Market town is hit by earthquake
An earthquake has hit the market town of Ludlow, the British Geological Survey said.
The quake measured 2.5 magnitude on the Richter Scale.
A statement on the British Geological Survey's website said the earthquake in the town, which is close to the Welsh border, in Shropshire, happened at 12.16pm, with a depth of 14km (8.75 miles).
There have not been any reports of injuries or major disturbances. Earthquakes with a magnitude of around 2.0 are usually recorded but not felt by people.
According to the BGS, an earthquake measuring 2.0 on the Richter Scale would be equivalent to a large quarry or mine blast.
The two devastating earthquakes that struck northern Italy earlier this month were more than twice the size of that in Ludlow.
The first earthquake, with a magnitude of 6.0, hit near the city of Modena on May 20. A 5.8-magnitude earthquake struck in the same area on May 29, killing more than 15 people and bringing down buildings.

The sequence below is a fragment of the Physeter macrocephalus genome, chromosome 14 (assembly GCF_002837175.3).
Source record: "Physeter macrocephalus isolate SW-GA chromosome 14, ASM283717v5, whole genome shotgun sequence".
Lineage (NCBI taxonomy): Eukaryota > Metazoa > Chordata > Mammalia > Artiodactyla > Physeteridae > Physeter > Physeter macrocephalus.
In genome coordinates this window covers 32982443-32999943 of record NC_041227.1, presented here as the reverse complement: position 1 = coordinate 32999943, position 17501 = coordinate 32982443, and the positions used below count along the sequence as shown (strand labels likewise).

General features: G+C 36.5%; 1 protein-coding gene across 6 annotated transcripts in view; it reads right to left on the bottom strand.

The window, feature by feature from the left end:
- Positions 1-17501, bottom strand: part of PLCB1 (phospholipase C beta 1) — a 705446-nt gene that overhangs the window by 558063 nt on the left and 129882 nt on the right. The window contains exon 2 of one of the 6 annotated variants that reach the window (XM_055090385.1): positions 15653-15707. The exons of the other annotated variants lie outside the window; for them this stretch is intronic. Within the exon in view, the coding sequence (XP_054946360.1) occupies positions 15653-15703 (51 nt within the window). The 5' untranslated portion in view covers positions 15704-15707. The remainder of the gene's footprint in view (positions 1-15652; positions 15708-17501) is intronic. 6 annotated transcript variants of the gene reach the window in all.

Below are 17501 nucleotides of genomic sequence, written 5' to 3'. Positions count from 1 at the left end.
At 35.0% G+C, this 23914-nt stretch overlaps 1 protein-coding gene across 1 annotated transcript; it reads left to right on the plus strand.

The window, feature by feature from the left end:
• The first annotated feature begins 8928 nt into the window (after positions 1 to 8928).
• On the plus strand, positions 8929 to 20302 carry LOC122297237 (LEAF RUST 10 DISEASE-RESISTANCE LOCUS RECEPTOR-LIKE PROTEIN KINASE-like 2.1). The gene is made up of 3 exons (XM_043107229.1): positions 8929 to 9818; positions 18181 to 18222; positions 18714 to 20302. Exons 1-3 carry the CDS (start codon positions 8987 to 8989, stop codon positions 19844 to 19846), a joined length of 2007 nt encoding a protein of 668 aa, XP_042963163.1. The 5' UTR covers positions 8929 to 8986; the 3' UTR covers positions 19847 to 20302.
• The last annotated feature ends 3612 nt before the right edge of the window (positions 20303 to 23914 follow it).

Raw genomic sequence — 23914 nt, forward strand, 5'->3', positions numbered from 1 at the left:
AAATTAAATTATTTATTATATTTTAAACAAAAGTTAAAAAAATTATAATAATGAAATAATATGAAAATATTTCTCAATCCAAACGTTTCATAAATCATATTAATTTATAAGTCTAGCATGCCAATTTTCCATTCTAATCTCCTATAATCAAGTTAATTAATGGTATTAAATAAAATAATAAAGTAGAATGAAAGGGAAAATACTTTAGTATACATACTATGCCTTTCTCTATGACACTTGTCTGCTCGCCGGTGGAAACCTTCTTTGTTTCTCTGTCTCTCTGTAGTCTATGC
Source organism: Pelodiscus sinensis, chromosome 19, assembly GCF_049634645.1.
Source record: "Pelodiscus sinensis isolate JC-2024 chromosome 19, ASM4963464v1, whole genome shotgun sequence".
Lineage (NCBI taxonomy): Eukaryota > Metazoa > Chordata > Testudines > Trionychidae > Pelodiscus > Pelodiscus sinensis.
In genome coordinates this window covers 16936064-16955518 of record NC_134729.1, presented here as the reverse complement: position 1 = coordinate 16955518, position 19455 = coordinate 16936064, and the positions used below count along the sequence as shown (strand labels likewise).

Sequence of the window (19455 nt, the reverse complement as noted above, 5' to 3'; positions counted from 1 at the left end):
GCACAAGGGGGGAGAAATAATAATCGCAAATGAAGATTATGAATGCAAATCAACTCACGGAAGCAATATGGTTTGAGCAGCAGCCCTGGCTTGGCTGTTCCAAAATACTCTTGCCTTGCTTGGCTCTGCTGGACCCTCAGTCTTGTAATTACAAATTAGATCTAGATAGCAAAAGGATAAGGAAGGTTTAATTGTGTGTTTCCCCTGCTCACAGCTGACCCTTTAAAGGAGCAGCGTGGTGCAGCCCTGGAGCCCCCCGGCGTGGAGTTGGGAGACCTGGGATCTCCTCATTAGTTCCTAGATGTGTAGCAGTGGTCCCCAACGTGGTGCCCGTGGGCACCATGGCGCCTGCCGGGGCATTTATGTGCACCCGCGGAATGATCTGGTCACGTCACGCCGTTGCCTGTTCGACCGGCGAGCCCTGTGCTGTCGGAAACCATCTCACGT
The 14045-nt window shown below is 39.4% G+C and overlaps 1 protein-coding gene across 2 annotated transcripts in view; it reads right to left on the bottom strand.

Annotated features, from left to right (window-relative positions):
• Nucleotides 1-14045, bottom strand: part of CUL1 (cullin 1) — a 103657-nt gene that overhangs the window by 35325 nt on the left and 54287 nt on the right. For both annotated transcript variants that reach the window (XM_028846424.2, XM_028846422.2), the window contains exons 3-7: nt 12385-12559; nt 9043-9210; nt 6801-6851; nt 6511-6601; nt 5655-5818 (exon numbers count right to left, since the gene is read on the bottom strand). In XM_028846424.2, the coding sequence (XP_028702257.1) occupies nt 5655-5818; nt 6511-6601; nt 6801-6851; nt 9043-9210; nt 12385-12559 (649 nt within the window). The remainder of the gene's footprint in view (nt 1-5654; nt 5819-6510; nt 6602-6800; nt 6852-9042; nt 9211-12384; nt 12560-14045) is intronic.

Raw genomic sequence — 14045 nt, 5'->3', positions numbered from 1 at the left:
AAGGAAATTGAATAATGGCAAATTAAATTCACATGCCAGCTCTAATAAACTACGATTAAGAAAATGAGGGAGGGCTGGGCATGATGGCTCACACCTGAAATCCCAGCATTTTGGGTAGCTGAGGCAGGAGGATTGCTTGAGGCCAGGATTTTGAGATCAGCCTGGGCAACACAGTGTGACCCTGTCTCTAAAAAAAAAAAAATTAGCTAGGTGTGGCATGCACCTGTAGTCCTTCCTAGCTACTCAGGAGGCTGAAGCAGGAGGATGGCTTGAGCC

West Mercia Police and Shropshire Fire and Rescue Service both said they had not received any calls relating to the earthquake. Many people living in the area said they did not experience anything and were only aware of the quake from media reports and social media.
A similar earthquake shook homes in Blackpool last April. In July, an earthquake with a magnitude of 3.9 struck in the middle of the English Channel - the largest in the area for almost 300 years.
It caused buildings to shake but no injuries were reported. In February 2008, a major tremor - which measured 5.2 on the Richter scale and centred on Lincolnshire - shook much of the country, causing damage to buildings and injuring one man.